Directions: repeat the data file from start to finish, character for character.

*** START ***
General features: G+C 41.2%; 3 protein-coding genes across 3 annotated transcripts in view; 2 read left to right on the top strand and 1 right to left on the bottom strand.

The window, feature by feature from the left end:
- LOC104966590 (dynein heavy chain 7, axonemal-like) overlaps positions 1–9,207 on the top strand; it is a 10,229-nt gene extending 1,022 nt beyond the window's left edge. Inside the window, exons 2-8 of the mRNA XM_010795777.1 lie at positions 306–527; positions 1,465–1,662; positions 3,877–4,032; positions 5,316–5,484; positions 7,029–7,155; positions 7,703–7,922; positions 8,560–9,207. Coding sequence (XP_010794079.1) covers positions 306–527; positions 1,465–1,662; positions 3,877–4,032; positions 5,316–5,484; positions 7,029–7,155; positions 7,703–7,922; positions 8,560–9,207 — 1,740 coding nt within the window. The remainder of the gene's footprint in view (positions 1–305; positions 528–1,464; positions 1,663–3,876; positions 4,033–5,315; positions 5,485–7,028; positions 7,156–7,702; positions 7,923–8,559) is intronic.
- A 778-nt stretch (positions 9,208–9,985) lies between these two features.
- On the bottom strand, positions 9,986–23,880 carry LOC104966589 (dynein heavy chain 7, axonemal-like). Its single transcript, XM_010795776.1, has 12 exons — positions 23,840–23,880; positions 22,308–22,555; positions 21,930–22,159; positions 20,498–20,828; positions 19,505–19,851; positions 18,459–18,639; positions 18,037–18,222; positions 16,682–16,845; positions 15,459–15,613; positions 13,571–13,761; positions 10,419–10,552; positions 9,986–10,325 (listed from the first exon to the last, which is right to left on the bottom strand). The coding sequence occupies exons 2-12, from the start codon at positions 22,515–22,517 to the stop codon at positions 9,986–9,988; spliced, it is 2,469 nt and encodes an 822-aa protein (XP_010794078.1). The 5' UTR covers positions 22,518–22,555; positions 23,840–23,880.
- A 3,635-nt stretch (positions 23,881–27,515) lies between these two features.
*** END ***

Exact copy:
General features: G+C 41.2%; 3 protein-coding genes across 3 annotated transcripts in view; 2 read left to right on the top strand and 1 right to left on the bottom strand.

The window, feature by feature from the left end:
- LOC104966590 (dynein heavy chain 7, axonemal-like) overlaps positions 1–9,207 on the top strand; it is a 10,229-nt gene extending 1,022 nt beyond the window's left edge. Inside the window, exons 2-8 of the mRNA XM_010795777.1 lie at positions 306–527; positions 1,465–1,662; positions 3,877–4,032; positions 5,316–5,484; positions 7,029–7,155; positions 7,703–7,922; positions 8,560–9,207. Coding sequence (XP_010794079.1) covers positions 306–527; positions 1,465–1,662; positions 3,877–4,032; positions 5,316–5,484; positions 7,029–7,155; positions 7,703–7,922; positions 8,560–9,207 — 1,740 coding nt within the window. The remainder of the gene's footprint in view (positions 1–305; positions 528–1,464; positions 1,663–3,876; positions 4,033–5,315; positions 5,485–7,028; positions 7,156–7,702; positions 7,923–8,559) is intronic.
- A 778-nt stretch (positions 9,208–9,985) lies between these two features.
- On the bottom strand, positions 9,986–23,880 carry LOC104966589 (dynein heavy chain 7, axonemal-like). Its single transcript, XM_010795776.1, has 12 exons — positions 23,840–23,880; positions 22,308–22,555; positions 21,930–22,159; positions 20,498–20,828; positions 19,505–19,851; positions 18,459–18,639; positions 18,037–18,222; positions 16,682–16,845; positions 15,459–15,613; positions 13,571–13,761; positions 10,419–10,552; positions 9,986–10,325 (listed from the first exon to the last, which is right to left on the bottom strand). The coding sequence occupies exons 2-12, from the start codon at positions 22,515–22,517 to the stop codon at positions 9,986–9,988; spliced, it is 2,469 nt and encodes an 822-aa protein (XP_010794078.1). The 5' UTR covers positions 22,518–22,555; positions 23,840–23,880.
- A 3,635-nt stretch (positions 23,881–27,515) lies between these two features.